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Reignited bowling now India's strongest weapon

March 20, 2015 15:27 IST

India's Suresh Raina (centre) celebrates with teammate Umesh Yadav after dismissing Bangladesh batsman Mushfiqur Rahim

India's Suresh Raina (centre) celebrates with teammate Umesh Yadav after dismissing Bangladesh batsman Mushfiqur Rahim on Thursday. Photograph: Brandon Malone/Reuters

The same bowling which was India's weakest link coming into the World Cup has remarkably become their strongest suit as the reigning champions eased into the last four in impressive style.

- 'The bowling unit is combining well and has been very impressive'

- The Cricket World Cup like never before, only on Rediff.com

India's bowling looked toothless and jaded during their 2-0 test series loss in Australia as well as in the following ODI Tri-series, where they failed to win a single match.

With experienced Ishant Sharma ruled out before the tournament by injury, it looked like Mahendra Singh Dhoni's side would be reliant on batting to fire their World Cup defence.

Over the last month, however, Dhoni's bowlers have raised the bar significantly and, with the help of a sprinkling of run-outs, have dismissed the opposition in all seven matches on their way to the semi-finals.

"It was a concern," former India captain Rahul Dravid conceded on STAR Sports after India's 109-run win against Bangladesh in the quarter-final on Thursday.

Indian players celebrate with Mohit Sharma after the fall of a Bangladesh wicket

Indian players celebrate with Mohit Sharma after the fall of a Bangladesh wicket. Photograph: Quinn Rooney/Getty Images

"Ishant Sharma was in the original team, he had injury issues. Bhuvneshwar Kumar was thought to be one of India's leading one-day bowlers in the lead-up to the World Cup but there were question marks about his (fitness).

"Who are the guys who are going to deliver for us at the death? Are we going to be able to take wickets up front? The middle overs were a concern.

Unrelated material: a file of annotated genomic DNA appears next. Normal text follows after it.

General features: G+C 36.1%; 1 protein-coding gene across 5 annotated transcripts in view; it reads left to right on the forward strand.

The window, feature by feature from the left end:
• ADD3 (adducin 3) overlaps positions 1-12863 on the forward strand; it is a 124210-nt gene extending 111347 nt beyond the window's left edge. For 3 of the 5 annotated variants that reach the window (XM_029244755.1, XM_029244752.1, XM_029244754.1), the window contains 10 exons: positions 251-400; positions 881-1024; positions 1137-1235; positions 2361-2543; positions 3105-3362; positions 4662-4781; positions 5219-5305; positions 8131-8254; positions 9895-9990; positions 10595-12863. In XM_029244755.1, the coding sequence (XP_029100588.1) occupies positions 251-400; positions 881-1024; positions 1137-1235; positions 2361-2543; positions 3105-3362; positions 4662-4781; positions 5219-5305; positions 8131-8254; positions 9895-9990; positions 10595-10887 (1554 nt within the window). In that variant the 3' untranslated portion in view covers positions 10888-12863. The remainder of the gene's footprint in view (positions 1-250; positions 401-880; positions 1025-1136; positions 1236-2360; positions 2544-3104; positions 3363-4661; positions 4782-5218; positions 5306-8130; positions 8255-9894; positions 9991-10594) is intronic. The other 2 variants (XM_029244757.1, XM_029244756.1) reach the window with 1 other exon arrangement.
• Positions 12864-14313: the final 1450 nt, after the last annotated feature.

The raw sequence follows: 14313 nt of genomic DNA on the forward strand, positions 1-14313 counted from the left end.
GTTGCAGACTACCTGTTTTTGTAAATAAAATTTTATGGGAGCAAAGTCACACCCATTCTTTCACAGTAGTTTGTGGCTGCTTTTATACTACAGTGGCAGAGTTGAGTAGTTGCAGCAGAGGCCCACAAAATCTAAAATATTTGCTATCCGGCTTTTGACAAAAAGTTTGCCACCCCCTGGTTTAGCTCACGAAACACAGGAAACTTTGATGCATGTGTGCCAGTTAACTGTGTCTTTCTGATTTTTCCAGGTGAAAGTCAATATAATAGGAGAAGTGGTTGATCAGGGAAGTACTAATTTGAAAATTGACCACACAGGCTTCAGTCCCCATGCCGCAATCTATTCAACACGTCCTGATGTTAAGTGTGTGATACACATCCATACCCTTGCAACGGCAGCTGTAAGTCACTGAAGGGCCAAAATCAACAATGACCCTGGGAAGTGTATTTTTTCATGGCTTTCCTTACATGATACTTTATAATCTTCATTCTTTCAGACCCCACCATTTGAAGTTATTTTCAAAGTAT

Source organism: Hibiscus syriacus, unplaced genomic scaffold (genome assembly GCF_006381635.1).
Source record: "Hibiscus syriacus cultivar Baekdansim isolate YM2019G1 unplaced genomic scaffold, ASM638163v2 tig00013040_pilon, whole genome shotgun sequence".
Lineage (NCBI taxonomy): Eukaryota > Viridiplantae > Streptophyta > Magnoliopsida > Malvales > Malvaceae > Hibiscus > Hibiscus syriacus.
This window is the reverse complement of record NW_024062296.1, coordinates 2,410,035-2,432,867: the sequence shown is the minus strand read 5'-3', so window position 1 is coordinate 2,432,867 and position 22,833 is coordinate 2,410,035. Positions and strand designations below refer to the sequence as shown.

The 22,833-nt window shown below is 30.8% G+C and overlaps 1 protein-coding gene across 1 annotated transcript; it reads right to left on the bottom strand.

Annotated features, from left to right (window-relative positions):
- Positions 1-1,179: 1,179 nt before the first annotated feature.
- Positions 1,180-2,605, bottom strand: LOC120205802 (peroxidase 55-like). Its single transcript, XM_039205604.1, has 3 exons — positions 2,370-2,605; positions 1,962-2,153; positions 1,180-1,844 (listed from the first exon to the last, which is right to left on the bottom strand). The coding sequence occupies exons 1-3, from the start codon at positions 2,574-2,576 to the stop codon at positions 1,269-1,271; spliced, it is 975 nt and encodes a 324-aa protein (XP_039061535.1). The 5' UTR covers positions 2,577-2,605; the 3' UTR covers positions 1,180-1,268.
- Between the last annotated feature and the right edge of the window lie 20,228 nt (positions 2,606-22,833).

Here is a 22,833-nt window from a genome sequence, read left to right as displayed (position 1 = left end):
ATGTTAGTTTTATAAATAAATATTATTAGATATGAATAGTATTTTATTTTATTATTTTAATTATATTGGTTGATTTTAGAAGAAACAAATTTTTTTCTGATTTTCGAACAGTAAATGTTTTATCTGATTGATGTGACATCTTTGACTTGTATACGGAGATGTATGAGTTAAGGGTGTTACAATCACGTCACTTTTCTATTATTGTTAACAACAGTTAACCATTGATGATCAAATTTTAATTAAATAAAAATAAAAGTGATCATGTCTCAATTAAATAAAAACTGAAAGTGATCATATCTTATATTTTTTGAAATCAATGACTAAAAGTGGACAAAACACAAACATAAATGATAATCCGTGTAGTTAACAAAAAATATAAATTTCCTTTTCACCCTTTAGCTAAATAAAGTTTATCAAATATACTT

"Is Ravichandran Ashwin able to bowl in overseas conditions? All those questions have been answered."

- 'It has been good but we need to do a lot of small things right'

After bundling out Bangladesh for 193, India overtook South Africa's record of taking all 10 opposition wickets in six consecutive matches.

The team have also not conceded a single score of 300 or above in their seven matches, Zimbabwe's 287 being the highest total against them.

What has also been highly pleasing for the Indians is that their three fast bowlers have regularly clocked speeds over 140 kmph and used the short ball brilliantly to peg batsmen on their back foot.

Mohammed Shami of India is congratulated by teammates after getting a wicket

Mohammed Shami of India is congratulated by teammates after getting a wicket. Photograph: Morne de Klerk/Getty Images

"Bharat Arun (bowling coach)is working really hard with the fast bowlers here," said opening batsman Rohit Sharma, the man-of-the-match in the quarter-final.

"They are here, they want to prove something, which is why you can see the energy right from ball one.

"It's not the 140 they are bowling but the kind of energy they are bowling with and the discipline they are showing in the last seven matches that we have played. It's really good."

The results have been obvious. Mohammed Shami led the ranks of highest wicket-takers with 17 from six matches on Thursday, with his fast bowling colleague Umesh Yadav not too far behind with 14.

Dhoni attributed the change in fortunes to their ability to bowl consistently at a particular line and length and said they now believed in building pressure rather than trying for too much variety.

"They are bowling at good pace, all of them are fit, and if they can keep hitting that one area, I think it will be good because that's something where we have been lacking."

Source: REUTERS
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